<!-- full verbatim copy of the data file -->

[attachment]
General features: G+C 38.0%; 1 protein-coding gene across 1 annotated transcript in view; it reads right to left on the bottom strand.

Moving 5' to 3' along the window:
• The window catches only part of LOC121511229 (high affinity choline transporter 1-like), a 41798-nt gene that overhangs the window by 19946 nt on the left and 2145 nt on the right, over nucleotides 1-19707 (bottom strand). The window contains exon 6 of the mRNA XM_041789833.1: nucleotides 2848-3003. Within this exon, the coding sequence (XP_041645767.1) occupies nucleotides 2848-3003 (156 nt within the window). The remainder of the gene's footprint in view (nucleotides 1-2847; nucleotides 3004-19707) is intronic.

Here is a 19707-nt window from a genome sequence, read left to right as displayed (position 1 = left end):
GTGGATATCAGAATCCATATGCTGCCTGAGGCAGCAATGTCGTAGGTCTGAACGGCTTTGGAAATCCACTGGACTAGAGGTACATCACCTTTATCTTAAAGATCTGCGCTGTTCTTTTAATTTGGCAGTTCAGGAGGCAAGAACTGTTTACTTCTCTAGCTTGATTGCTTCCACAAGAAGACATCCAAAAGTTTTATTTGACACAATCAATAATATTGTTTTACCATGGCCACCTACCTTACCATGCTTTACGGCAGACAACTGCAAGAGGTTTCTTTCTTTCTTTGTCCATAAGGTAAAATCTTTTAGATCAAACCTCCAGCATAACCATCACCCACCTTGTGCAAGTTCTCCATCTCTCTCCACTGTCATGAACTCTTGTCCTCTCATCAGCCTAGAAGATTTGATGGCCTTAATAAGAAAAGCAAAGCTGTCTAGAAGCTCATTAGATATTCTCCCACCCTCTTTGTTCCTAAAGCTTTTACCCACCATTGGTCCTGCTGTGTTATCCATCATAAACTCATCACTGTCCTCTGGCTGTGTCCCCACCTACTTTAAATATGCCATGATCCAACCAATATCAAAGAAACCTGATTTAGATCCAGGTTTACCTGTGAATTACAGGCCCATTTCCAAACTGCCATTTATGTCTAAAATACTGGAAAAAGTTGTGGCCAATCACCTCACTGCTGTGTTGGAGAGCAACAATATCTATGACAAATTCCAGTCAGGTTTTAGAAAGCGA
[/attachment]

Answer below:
General features: G+C 38.0%; 1 protein-coding gene across 1 annotated transcript in view; it reads right to left on the bottom strand.

Moving 5' to 3' along the window:
• The window catches only part of LOC121511229 (high affinity choline transporter 1-like), a 41798-nt gene that overhangs the window by 19946 nt on the left and 2145 nt on the right, over nucleotides 1-19707 (bottom strand). The window contains exon 6 of the mRNA XM_041789833.1: nucleotides 2848-3003. Within this exon, the coding sequence (XP_041645767.1) occupies nucleotides 2848-3003 (156 nt within the window). The remainder of the gene's footprint in view (nucleotides 1-2847; nucleotides 3004-19707) is intronic.

Here is a 19707-nt window from a genome sequence, read left to right as displayed (position 1 = left end):
GTGGATATCAGAATCCATATGCTGCCTGAGGCAGCAATGTCGTAGGTCTGAACGGCTTTGGAAATCCACTGGACTAGAGGTACATCACCTTTATCTTAAAGATCTGCGCTGTTCTTTTAATTTGGCAGTTCAGGAGGCAAGAACTGTTTACTTCTCTAGCTTGATTGCTTCCACAAGAAGACATCCAAAAGTTTTATTTGACACAATCAATAATATTGTTTTACCATGGCCACCTACCTTACCATGCTTTACGGCAGACAACTGCAAGAGGTTTCTTTCTTTCTTTGTCCATAAGGTAAAATCTTTTAGATCAAACCTCCAGCATAACCATCACCCACCTTGTGCAAGTTCTCCATCTCTCTCCACTGTCATGAACTCTTGTCCTCTCATCAGCCTAGAAGATTTGATGGCCTTAATAAGAAAAGCAAAGCTGTCTAGAAGCTCATTAGATATTCTCCCACCCTCTTTGTTCCTAAAGCTTTTACCCACCATTGGTCCTGCTGTGTTATCCATCATAAACTCATCACTGTCCTCTGGCTGTGTCCCCACCTACTTTAAATATGCCATGATCCAACCAATATCAAAGAAACCTGATTTAGATCCAGGTTTACCTGTGAATTACAGGCCCATTTCCAAACTGCCATTTATGTCTAAAATACTGGAAAAAGTTGTGGCCAATCACCTCACTGCTGTGTTGGAGAGCAACAATATCTATGACAAATTCCAGTCAGGTTTTAGAAAGCGA